After a boring day’s drive up the I-84, and a left turn just before Mount Hood, I arrived at the Frog Lake Trailhead early in the evening. My plan was to camp next to the PCT, not far from the trailhead. I pulled the bare essentials from the trunk of my car, and realized I’d left an important piece of gear at home: my tent. I quickly assessed my options.
- Cowboy camp: buggy.
- Sleep in the car: uncomfortable.
- Hotel in Government Camp: expensive.
The nearest REI, on the south side of Portland, was an hour away. I had one hour and eight minutes to get there. The Google Maps lady insisted that the store might close before I arrived, but I decided to take a chance. Keeping within the posted speed limits, of course, I drove like someone whose best-laid plans were at stake. A few miles from my destination, I spent five extremely stressful minutes waiting in a traffic jam.
I arrived just as the last customers were leaving the store. The sales associate was very helpful, and steered me towards the “Quarter Dome SL1.” It was due to go on sale soon, but the associate informed me of REI’s policy about returning within two weeks to claim the discounted price. The 50 mile drive back to the trailhead was leisurely in comparison to the outward journey, which had been a bit two tents. I mean, too tense.
The next day’s weather was warm and clear, and the trail was smooth and shaded. I took a quick detour to Little Crater Lake, zipped past Timothy Lake, and didn’t stop until I reached the Warm Springs River. After spending the night there, I continued south through the green tunnel, with only rare glimpses of Mount Jefferson. Then I reached the northern edge of the area burned by the Lionshead Fire, and unsurprisingly, the views opened up. A mile or two from Olallie Lake Resort, I met a pair of NOBO’s who I hadn’t seen since Donner Ski Ranch.
I hung out at the resort for about three hours, and in that time, another NOBO arrived (trail name: Door Three) who I hadn’t seen since Burney Falls. I chatted with him for a while, but he had miles to cover, and so did I. After stashing most of my stuff at one of the resort’s campsites, I slack-packed almost five miles, reached my turnaround point, and came back. That night, I camped with the other five members of Door Three’s trail family. I hadn’t seen them since northern California either, and it was nice to reconnect.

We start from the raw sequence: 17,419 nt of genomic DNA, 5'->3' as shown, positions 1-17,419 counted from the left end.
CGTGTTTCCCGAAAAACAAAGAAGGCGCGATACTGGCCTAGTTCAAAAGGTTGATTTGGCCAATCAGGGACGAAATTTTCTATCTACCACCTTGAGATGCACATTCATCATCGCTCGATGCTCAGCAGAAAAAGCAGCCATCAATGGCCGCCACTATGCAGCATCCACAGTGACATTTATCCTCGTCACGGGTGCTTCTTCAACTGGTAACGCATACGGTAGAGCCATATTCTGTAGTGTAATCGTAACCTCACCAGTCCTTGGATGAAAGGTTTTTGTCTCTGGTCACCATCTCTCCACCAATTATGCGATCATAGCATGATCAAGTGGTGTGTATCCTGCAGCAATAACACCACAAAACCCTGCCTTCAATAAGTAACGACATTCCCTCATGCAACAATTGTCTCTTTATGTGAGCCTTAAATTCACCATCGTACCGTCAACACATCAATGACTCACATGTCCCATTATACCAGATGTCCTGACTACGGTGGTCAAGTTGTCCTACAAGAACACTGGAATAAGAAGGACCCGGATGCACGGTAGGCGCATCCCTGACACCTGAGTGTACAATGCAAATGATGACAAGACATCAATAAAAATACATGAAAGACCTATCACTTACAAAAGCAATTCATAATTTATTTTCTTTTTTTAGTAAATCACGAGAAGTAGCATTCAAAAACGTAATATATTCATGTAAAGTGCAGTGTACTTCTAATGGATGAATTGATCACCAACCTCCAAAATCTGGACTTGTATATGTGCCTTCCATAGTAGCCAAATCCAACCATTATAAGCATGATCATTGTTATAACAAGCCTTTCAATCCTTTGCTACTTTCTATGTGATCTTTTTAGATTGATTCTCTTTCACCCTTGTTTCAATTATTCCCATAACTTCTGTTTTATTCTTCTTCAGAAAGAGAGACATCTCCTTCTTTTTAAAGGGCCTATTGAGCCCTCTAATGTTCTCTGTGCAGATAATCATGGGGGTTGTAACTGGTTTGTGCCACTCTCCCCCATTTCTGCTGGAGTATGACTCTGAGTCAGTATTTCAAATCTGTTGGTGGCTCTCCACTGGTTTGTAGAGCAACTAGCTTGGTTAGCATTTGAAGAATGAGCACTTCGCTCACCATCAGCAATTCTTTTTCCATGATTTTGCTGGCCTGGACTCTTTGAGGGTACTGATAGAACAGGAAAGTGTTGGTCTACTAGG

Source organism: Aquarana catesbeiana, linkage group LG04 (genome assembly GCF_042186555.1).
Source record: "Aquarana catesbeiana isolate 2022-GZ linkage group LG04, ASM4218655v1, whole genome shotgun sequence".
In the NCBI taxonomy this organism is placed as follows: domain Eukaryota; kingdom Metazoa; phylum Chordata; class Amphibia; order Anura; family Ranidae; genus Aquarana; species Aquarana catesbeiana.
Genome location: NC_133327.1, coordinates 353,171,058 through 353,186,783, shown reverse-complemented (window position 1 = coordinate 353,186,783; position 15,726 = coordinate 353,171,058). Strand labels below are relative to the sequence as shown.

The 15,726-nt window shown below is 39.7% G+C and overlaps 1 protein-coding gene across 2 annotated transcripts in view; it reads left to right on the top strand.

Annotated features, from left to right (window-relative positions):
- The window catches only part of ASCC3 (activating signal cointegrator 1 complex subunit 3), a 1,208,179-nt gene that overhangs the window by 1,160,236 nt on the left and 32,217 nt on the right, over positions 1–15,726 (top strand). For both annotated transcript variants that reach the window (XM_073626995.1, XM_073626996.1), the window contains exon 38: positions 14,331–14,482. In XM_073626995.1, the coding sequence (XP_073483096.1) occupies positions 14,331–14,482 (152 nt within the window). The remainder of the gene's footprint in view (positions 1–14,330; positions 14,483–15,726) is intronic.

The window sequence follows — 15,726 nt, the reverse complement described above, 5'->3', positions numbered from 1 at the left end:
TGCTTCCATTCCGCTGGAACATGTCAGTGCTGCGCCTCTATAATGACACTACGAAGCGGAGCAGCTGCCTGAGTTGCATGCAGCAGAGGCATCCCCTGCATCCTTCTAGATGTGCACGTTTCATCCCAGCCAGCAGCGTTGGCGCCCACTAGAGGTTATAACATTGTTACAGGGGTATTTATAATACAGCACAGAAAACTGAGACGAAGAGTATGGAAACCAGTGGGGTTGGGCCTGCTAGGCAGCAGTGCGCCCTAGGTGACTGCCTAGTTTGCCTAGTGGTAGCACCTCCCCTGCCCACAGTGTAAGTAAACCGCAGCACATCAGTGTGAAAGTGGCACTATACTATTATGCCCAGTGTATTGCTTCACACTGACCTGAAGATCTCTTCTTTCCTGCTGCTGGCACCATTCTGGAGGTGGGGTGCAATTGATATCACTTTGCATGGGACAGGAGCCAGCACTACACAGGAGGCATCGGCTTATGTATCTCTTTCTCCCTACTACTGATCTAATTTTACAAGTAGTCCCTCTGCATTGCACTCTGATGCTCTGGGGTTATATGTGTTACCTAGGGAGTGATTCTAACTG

Hiking north the next day, the weather was warm and sunny. The sky was also clear for my first few miles the day after that, until about 10 miles from the Frog Lake Trailhead. Low cloud had settled in around Mount Hood, the temperature dropped, and a light rain began to fall.
The cloud quickly dispersed as I left Mount Hood behind, and less than two hours later, I was in the town of Sisters. The novelty and convenience of my car hadn’t yet worn off, but I did feel like a bit of an impostor. I was no longer a thru-hiker, but I didn’t feel like I belonged in the real world either.
At the east end of town, I parked outside the Sisters Creekside Campground. I’d stayed at the campground in 2021, so I knew about the area set aside for hikers and bikers. I walked over the footbridge, located the campground host, and inquired about the $5 walk-in rate. She asked if I was hiking the PCT, and I had to think for a moment before confirming that I was. I decided not to mention my nearby car or the reason I’d brought it. After paying, I walked into town for a beer and a pizza.
I was up at the same time as usual the next day, and the drive to Santiam Pass Trailhead took about 40 minutes. It took almost as long to pay for parking, due in part to the slow process of downloading and installing a smartphone app. However, most of the time I lost was wasted trying to work out how to pay for more than a single day. In the end, I gave up. Maybe a car had some disadvantages after all.
After climbing through an old burn area, the trail made its way around Three Fingered Jack and continued north along a ridgeline. For almost the entire day, there was something interesting to look at: Mount Jefferson to the north; Mount Washington and Three Sisters to the south; desert to the east; forested hills to the west. I camped on the southern slope of Mount Jefferson, and early the next morning, reentered the Lionshead Fire burn area.
Russell Creek drains the runoff from Russell and Jefferson Park Glaciers, and I could see the previous day’s highwater mark. I arrived about 9:30 AM, and the creek was low enough to cross without getting my feet wet. A mile later, I reached my intended campsite, and stored all the gear I wouldn’t need for the rest of the day. Most of Jefferson Park seemed to have survived the Lionshead Fire unscathed, and the climb up Park Ridge was easy in the absence of about 30 pounds. Combined with my reduced weight, the rocky, dusty, burned areas beyond Park Ridge felt a lot like Mars. I reached my turnaround point pretty quickly and returned to camp having climbed over 5000 feet that day. Oregon isn’t as flat as you might think.
After hiking less than 20 miles the next day, I stopped early in the afternoon to camp at the northern tip of Rockpile Lake. The following day was even shorter, and I was back at the trailhead before noon.